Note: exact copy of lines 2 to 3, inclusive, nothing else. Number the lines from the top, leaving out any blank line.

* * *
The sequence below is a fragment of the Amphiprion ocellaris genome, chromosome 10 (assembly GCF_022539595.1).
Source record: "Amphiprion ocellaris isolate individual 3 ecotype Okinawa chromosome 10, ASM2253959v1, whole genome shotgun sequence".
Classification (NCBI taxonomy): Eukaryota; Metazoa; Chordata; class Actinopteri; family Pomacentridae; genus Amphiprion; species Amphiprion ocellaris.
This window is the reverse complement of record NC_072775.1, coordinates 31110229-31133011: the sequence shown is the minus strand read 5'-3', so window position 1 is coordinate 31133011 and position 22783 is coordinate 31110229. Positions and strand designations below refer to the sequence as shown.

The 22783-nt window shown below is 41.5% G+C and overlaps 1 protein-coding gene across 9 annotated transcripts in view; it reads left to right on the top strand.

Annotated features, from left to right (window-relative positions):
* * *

Source record: "Amphiprion ocellaris isolate individual 3 ecotype Okinawa chromosome 10, ASM2253959v1, whole genome shotgun sequence".
Classification (NCBI taxonomy): Eukaryota; Metazoa; Chordata; class Actinopteri; family Pomacentridae; genus Amphiprion; species Amphiprion ocellaris.